In the 1970s, Dr. Deming's philosophy was summarized by some of his Japanese proponents with the following 'a'-versus-'b' comparison:
(a) When people and organizations focus primarily on quality, defined by the following ratio,
quality tends to increase and costs fall over time.
(b) However, when people and organizations focus primarily on costs, costs tend to rise and quality declines over time.
In 1993, Dr. Deming published his final book, The New Economics for Industry, Government, Education, which included the System of Profound Knowledge and the 14 Points for Management. It also contained educational concepts involving group-based teaching without grades, as well as management without individual merit or performance reviews.
The Deming System of Profound Knowledge
Deming advocated that all managers need to have what he called a System of Profound Knowledge, consisting of four parts:
Appreciation of a system: understanding the overall processes involving suppliers, producers, and customers (or recipients) of goods and services;
Knowledge of variation: the range and causes of variation in quality, and use of statistical sampling in measurements;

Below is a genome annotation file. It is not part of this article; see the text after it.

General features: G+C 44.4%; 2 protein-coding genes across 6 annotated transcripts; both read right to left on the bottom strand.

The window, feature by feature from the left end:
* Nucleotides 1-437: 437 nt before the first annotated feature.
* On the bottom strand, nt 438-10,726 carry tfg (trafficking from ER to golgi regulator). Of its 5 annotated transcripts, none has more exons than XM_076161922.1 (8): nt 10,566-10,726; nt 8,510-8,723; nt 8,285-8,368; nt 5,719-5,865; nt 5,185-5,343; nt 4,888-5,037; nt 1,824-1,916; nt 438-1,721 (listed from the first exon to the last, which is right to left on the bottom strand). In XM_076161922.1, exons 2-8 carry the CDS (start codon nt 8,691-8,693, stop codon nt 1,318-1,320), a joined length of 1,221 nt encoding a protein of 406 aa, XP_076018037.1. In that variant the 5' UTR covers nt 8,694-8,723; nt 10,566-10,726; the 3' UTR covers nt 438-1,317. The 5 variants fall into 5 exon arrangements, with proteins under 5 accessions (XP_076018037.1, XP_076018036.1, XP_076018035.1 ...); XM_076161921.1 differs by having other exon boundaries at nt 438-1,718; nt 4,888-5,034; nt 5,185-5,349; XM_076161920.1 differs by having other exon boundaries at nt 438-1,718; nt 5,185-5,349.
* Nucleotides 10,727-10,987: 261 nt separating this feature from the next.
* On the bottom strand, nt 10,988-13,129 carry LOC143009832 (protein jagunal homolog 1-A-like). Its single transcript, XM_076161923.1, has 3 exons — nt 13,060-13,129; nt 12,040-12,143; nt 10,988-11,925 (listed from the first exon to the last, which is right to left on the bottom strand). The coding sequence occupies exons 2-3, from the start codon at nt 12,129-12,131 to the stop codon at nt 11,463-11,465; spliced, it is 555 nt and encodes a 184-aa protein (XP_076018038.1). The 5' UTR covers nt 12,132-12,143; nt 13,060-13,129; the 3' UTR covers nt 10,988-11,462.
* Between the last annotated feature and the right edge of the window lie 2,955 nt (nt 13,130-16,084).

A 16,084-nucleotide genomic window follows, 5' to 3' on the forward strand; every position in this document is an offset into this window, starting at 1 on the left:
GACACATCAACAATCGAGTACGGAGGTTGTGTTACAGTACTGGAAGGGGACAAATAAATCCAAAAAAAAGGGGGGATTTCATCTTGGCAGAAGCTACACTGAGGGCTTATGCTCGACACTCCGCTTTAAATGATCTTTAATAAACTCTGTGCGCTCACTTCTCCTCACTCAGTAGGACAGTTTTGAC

Theory of knowledge: the concepts explaining knowledge and the limits of what can be known (see also: epistemology);
Knowledge of psychology: concepts of human nature.
The Appreciation of a system involves understanding how interactions (i.e., feedback) between the elements of a system can result in internal restrictions that force the system to behave as a single organism that automatically seeks a steady state. It is this steady state that determines the output of the system rather than the individual elements. Thus it is the structure of the organization rather than the employees, alone, which holds the key to improving the quality of output.
The Knowledge of variation involves understanding that everything measured consists of both "normal" variation due to the flexibility of the system and of "special causes" that create defects. Quality involves recognizing the difference to eliminate "special causes" while controlling normal variation. Deming taught that making changes in response to "normal" variation would only make the system perform worse. Understanding variation includes the mathematical certainty that variation will normally occur within six standard deviations of the mean.
The System of Profound Knowledge is the basis for application of Deming's famous 14 Points for Management, described below.
Key principles.Deming offered fourteen key principles to managers for transforming business effectiveness. The points were first presented in his book Out of the Crisis. (p. 23-24) Although Deming does not use the term in his book, it is credited with launching the Total Quality Management movement.Seven Deadly Diseases
In December 1993, W. Edwards Deming died in his sleep at the age of 93 in his Washington home at about 3 a.m. due to "natural causes." His family was by his side when he died.